The dour outlook does not preclude each side from harbouring a wish list, said Jean-Pierre Cabestan, political-science professor at Hong Kong Baptist University. Beijing’s includes: a marked “reset” in relations, strong reassurance that Taiwan will be reined in and a US commitment to lifting trade sanctions. Washington’s includes: China’s commitment to stop threatening its neighbours and to adhere to global economic norms.
Neither side will see their wishes come true, Cabestan added. “It’s a very important meeting, but we should not expect too much.”
The talks also may provide an important signal on how far along the administration is on efforts to align allies in ring-fencing China. “That’s what the administration would like to get to, but whether they feel comfortable enough to speak for the international community yet remains to be seen,” said Boucher.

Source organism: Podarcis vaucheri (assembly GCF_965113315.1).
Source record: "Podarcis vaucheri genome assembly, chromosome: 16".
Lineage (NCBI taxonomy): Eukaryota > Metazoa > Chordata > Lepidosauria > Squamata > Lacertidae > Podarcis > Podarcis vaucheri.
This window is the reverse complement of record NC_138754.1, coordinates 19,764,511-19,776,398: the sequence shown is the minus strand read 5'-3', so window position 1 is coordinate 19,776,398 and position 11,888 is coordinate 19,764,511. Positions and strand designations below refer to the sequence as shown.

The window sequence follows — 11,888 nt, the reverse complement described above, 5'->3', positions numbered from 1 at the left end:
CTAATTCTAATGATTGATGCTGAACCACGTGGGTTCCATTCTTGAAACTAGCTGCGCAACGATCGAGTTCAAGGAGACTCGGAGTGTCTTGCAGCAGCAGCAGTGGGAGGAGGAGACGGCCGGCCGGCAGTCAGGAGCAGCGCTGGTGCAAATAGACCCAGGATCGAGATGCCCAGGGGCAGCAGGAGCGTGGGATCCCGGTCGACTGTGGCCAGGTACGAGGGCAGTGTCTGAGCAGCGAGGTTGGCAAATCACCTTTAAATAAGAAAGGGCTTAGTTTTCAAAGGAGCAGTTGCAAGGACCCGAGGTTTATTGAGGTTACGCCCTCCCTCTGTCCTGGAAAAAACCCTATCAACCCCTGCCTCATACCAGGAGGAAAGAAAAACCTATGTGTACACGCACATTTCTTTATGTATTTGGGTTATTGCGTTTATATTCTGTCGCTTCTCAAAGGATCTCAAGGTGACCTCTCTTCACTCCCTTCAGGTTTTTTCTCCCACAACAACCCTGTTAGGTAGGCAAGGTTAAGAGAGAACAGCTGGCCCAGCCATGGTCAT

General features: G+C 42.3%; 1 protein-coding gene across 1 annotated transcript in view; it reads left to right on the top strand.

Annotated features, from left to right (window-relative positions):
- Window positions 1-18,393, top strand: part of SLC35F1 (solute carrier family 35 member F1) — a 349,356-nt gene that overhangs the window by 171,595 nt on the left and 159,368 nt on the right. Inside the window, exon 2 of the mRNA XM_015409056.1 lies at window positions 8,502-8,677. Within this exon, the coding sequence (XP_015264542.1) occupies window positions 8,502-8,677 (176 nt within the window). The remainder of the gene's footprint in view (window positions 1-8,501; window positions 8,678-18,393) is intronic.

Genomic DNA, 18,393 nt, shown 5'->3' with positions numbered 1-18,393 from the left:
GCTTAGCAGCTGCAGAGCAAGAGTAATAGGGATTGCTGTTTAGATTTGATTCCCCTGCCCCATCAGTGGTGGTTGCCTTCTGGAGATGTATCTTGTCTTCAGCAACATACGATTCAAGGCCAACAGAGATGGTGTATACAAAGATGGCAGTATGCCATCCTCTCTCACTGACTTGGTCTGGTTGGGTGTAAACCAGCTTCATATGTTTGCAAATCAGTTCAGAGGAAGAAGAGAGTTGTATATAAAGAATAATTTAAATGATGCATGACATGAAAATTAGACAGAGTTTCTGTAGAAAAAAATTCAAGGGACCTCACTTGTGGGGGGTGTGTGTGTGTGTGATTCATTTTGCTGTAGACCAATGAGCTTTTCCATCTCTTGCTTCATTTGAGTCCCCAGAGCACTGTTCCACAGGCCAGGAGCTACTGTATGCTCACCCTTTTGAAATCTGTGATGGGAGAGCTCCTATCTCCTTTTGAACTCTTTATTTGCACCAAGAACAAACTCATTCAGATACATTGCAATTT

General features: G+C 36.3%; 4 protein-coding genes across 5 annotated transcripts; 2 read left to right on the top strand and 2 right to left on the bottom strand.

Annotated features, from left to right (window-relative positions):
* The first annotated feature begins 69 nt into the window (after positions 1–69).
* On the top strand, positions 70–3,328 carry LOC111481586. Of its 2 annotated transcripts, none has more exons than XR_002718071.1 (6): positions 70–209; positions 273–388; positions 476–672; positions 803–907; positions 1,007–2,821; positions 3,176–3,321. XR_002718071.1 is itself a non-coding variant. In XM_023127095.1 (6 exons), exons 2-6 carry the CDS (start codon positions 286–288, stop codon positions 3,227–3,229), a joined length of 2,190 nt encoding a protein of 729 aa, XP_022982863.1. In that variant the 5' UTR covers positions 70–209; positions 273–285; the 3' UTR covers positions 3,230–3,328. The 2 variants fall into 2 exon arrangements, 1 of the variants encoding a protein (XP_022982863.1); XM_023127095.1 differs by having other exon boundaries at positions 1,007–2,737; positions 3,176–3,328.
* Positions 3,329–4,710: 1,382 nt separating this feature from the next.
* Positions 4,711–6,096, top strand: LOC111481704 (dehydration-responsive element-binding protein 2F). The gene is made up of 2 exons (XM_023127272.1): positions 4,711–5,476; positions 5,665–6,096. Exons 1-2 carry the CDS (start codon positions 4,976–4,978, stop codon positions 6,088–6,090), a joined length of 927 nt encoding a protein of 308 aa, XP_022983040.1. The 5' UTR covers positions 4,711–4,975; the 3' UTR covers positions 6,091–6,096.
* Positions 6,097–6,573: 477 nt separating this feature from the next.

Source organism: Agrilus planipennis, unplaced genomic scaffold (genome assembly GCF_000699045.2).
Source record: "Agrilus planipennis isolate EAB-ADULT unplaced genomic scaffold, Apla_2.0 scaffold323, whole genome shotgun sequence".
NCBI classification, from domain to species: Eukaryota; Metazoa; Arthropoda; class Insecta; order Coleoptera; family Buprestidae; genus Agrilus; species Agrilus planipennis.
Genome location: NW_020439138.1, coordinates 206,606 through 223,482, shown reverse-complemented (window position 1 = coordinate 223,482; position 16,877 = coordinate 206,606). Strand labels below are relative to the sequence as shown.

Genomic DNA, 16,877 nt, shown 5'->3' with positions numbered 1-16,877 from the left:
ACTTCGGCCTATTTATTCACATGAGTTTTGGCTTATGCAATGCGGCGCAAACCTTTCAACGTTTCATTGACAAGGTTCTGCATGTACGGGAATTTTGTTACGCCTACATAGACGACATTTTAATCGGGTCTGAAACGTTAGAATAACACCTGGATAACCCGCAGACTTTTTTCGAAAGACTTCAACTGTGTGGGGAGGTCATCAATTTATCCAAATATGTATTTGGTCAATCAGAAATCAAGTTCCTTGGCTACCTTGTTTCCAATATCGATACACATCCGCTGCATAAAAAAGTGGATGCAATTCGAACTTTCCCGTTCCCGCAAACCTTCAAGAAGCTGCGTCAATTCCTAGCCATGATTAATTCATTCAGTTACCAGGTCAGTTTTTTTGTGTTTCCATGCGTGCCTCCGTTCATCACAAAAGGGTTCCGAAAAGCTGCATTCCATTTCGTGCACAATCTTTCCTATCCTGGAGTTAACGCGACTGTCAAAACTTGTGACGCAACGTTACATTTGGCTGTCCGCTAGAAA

Likely areas of early agreement include aversion to Chinese state subsidies, intellectual property theft and national security challenges with less solidarity on what technology Beijing can access, analysts said.
Hobbling the administration’s bid for a unified front are disparate national interests and dual loyalties, requiring some deft diplomacy, analysts said. While most Asian nations look to Washington on defence, their strongest economic ties are with China.
“Don’t pressure allies to choose a side,” said Lee Seong-hyon, director of the Centre for Chinese Studies at Sejong Institute in Seoul. “It tends to backfire.”
The administration also must work through the trust deficit created by Donald Trump and his team, who often criticised allies as harshly as adversaries, he added. That includes rebuilding the United States’ battered track record on rule of law and democratic values at home and moving beyond rhetoric in defending human rights abroad, whether involving Hong Kong or Myanmar.
“Simply declaring ‘America is back!’ is not enough. It’s important to make them ‘feel’ it,” Lee said. “People prefer America over China because of that. Keep it up and keep it that way.”